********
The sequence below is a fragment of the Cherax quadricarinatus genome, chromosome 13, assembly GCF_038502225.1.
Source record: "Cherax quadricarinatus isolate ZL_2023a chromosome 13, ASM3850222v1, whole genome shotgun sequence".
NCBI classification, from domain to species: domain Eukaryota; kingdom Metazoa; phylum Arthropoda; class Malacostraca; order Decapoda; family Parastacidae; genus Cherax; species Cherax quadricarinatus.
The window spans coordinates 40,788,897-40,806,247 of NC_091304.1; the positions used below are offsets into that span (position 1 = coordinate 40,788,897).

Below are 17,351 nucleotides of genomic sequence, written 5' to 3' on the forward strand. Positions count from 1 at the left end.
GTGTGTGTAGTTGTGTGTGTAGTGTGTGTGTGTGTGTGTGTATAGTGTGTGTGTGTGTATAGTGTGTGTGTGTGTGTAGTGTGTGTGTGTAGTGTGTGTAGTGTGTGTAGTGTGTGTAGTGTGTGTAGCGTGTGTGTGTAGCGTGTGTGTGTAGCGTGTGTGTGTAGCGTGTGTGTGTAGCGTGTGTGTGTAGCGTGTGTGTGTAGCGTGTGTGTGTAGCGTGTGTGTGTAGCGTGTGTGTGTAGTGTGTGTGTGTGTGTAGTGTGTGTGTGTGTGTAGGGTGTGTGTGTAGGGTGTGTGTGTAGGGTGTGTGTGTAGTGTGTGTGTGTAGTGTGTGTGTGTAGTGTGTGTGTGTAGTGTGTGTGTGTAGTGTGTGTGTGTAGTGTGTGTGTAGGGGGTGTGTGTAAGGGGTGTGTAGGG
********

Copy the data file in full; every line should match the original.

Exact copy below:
The sequence below is a fragment of the Cherax quadricarinatus genome, chromosome 13, assembly GCF_038502225.1.
Source record: "Cherax quadricarinatus isolate ZL_2023a chromosome 13, ASM3850222v1, whole genome shotgun sequence".
NCBI classification, from domain to species: domain Eukaryota; kingdom Metazoa; phylum Arthropoda; class Malacostraca; order Decapoda; family Parastacidae; genus Cherax; species Cherax quadricarinatus.
The window spans coordinates 40,788,897-40,806,247 of NC_091304.1; the positions used below are offsets into that span (position 1 = coordinate 40,788,897).

Below are 17,351 nucleotides of genomic sequence, written 5' to 3' on the forward strand. Positions count from 1 at the left end.
GTGTGTGTAGTTGTGTGTGTAGTGTGTGTGTGTGTGTGTGTATAGTGTGTGTGTGTGTATAGTGTGTGTGTGTGTGTAGTGTGTGTGTGTAGTGTGTGTAGTGTGTGTAGTGTGTGTAGTGTGTGTAGCGTGTGTGTGTAGCGTGTGTGTGTAGCGTGTGTGTGTAGCGTGTGTGTGTAGCGTGTGTGTGTAGCGTGTGTGTGTAGCGTGTGTGTGTAGCGTGTGTGTGTAGCGTGTGTGTGTAGTGTGTGTGTGTGTGTAGTGTGTGTGTGTGTGTAGGGTGTGTGTGTAGGGTGTGTGTGTAGGGTGTGTGTGTAGTGTGTGTGTGTAGTGTGTGTGTGTAGTGTGTGTGTGTAGTGTGTGTGTGTAGTGTGTGTGTGTAGTGTGTGTGTAGGGGGTGTGTGTAAGGGGTGTGTAGGG